I’ve had an iPhone for a couple of months now. Here are some of the apps that I like and use regularly:

  • Skype (free) – I haven’t been successful in setting up Skype on my laptop that’s running Ubuntu. Apparently I’m not the only one. My living in the future moment is when I’m talking to someone using Skype on my phone. I’m not a phone talker, so my plan doesn’t have many minutes. This is useful for when I’m feeling chatty.
  • Bump (free) – handy for trading contact information. If the other person has Bump installed you can touch your phones together to save the other person’s contact info.
  • Urban Spoon (free) – useful for finding restaurant by neighbourhood, type of food, or price. By shaking your phone it turns the search into a random slot machine.
  • WhatTheFont (free) – identifies what the font used in a picture or a web graphic. Perfect for typophiles and font geeks.
  • NeoReader (free) – universal 2D symbology barcode reader that I learned about from an ad in Dwell magazine. I don’t really need to access consumer product websites faster, but I have a special place in my heart for barcodes. I’m also mulling over possibilities of using them in our library to connect various physical locations in the stacks to our related content on our website.

I didn’t think I’d play games on my phone. I’m not into computer or console games, but I love board games.

I quickly developed an obsession with PopCap Games’ Plants vs Zombies ($2.99), a cute and addictive tower defence game. They’ve also made Bejeweled 2 ($2.99) and Peggle ($2.99). Bejeweled is a great way to waste one minute increments of time at while waiting for the bus, though I wish the boosts that are available on the computer game were available on the iPhone. In Peggle you try and hit pegs with a ball. It feels a little bit like pachinko. It’s a bit too random and I’m not a fan.

I enjoy puzzle games and got great recommendations from the Cataloguer Guy (CG) I work with:

  • Angry Birds ($.99) – a puzzle game where you launch birds to squash pigs. Sounds weird, but it’s fun, addictive, and gets tricky quickly.
  • Puzzle Quest ($4.99)-A   a hokey medieval quest game, where you basically play Bejeweled against Ogres, Zombies and Giant Rats. It wasn’t worth $5, but I’ll continue to play it.
  • Crayon Physics ($4.99) -A   by adding bits to the drawings you move a ball from one place to another. I like the simple interface and how it uses the touch screen. It’s challenging and I’ve been stuck at the same level for a few days.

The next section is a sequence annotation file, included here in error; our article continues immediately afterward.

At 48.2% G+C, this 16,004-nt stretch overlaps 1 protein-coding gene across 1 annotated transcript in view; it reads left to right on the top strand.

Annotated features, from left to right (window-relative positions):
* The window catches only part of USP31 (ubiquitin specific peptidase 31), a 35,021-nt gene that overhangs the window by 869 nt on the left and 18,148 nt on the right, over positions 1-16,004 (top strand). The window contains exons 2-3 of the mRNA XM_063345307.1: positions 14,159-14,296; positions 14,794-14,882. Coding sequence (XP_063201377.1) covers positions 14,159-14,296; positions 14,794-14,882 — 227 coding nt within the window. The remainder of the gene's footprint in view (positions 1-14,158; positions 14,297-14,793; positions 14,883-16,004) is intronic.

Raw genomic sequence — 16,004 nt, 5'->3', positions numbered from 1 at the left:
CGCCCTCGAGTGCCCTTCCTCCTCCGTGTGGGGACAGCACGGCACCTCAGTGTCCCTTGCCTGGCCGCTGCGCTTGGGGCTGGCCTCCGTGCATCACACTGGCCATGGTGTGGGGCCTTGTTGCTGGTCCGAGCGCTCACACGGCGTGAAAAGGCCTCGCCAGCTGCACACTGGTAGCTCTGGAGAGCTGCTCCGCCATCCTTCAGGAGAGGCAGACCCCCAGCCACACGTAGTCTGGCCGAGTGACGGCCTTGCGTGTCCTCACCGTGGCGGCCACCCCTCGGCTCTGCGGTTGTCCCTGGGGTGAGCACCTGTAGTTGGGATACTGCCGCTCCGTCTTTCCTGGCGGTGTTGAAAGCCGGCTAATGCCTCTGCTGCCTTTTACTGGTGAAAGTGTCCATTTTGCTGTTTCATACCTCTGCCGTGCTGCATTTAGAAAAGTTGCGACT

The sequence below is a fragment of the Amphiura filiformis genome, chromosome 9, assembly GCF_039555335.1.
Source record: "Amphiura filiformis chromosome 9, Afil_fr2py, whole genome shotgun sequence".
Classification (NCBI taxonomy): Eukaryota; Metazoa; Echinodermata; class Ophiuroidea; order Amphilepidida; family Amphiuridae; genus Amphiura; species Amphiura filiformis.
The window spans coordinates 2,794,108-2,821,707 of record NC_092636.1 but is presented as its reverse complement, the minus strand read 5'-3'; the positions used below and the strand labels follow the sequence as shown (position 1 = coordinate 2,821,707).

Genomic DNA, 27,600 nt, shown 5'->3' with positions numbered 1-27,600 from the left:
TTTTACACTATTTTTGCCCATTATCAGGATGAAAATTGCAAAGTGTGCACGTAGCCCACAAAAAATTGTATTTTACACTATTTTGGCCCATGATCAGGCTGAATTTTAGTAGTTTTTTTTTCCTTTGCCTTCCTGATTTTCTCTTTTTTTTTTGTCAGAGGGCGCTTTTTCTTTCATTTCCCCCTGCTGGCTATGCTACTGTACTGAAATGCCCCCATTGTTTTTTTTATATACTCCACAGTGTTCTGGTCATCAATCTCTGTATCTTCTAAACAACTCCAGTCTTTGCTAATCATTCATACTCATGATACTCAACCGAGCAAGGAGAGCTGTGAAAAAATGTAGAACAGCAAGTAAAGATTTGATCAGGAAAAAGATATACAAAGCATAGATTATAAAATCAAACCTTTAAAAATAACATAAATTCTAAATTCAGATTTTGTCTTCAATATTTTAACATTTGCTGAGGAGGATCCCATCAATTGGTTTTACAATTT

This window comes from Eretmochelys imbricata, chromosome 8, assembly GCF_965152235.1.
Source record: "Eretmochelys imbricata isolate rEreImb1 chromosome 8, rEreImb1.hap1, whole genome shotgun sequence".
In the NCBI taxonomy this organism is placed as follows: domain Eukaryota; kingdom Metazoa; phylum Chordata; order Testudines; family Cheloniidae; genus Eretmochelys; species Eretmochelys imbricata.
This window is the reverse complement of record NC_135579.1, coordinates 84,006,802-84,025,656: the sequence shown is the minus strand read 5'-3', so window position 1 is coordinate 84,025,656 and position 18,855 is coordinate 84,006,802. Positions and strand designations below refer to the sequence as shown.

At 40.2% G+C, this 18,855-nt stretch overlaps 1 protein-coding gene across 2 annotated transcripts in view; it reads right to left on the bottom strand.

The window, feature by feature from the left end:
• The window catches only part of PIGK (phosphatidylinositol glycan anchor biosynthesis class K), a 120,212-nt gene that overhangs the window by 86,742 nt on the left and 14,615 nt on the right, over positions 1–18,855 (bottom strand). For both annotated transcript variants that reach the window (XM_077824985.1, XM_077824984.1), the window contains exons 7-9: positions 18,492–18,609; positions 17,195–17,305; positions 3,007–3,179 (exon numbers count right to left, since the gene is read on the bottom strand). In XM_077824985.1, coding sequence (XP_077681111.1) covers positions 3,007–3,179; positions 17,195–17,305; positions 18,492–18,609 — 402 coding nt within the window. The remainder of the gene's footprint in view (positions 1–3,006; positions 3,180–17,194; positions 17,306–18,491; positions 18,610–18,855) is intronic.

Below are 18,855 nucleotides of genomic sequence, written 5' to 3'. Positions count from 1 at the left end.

• Geocaching (free) – Not a CG recommendation. I’m using the free version, but there’s one that’s $10. So far on the 3 geocaching adventures I’ve gone on, I’ve found no caches, but ended up going to some interesting places I wouldn’t have otherwise gone to. I’m not sure how accurate the GPS on the iPhone is, but I’m quite sure I’m crap at finding caches.

I’ve installed apps for various social software sites like Facebook and Twitter (Twitterific – free). I’m still undecided about location aware social software sites like Foursquare and Gowalla, but I occasionally check in on both. I like the design and interface of Gowalla better, but I like the useful tips that people write about specific places on Foursquare. I hate it when people blast all their checkins on Facebook and Twitter.

What iPhone apps do you use? Which other ones should I check out?


I’m underwhelmed by SirsiDynix’s iPhone app, BookMyne.

First, I don’t see the point of this app.

BookMyne allows you to add more than one library that is using a SirsiDynix product (and is paying for Web Services) to your list of libraries. The GPS in the phone can identify where you are, and you can either search for libraries using proximity (from 10 to 300 miles) or using an interface that looks like Google Earth. You can then do a keyword search of one library in this list, and put a hold on an item, or renew your books.

I can’t think of a use case where you would need to add more than one SirsiDynix library to your phone. Perhaps if you had kids that went to a school where the library was using a SirsiDynix product, and your public library was also using a SirsiDynix product? Both the public library and school library would need to be paying extra for Web Services and have their libraries set up to access through this app. Currently there are no libraries in British Columbia using this. Granted, it was only added to the app store earlier this week, but still…

Someone from a special library asked if it was possible to restrict the app to one library as it would be a way for a library to market their services and collection on the iPhone. The sales representative replied that it wasn’t. This made me think that this app is more about marketing the vendor than it is about marketing our libraries to our users.

Second, the functionality is disappointing. For almost everything on my iPhone, I’m able to pinch to zoom in and out, and if I turn my phone from being vertical to horizontal the screen also flips. When I did a catalog search the titles were getting cut off This is standard functionality that I expect on my phone. Both of these things are missing from BookMyne.

Third, Bookmyne doesn’t meet my expectations of how things should look and work on my phone. I like the clean and elegant interface of the iPhone and the clean and elegant design of apps.A   It took me several minutes to figure out how to find and add a library so that I could search. I noticed that I wasn’t alone–a few other iPhone toting Systems and IT folks had puzzled looks on their faces while poking at their phones.

The SirsiDynix sales representative kept repeating how innovative this application was. The iPhone has been around for about 3 years now, so marketing an iPhone app as innovative struck me as slightly delusional.

The press release (PDF) quotes Talin Bingham, the CTO as saying that “BookMyneA ® provides meaningful patron interaction with their library, which is one of the fundamental objectives that drives all development at SirsiDynix”. I don’t see how BookMyne provides meaningful patrpn interaction.

Instead of an iPhone app, I’d rather see improvements made to the OPAC so that it displays and works better on all smart phones, or an API so that libraries can develop their own apps to market their libraries to their communities. This would be better than a pointless, ugly iPhone app that doesn’t quite work, and seems to market the vendor, not the library.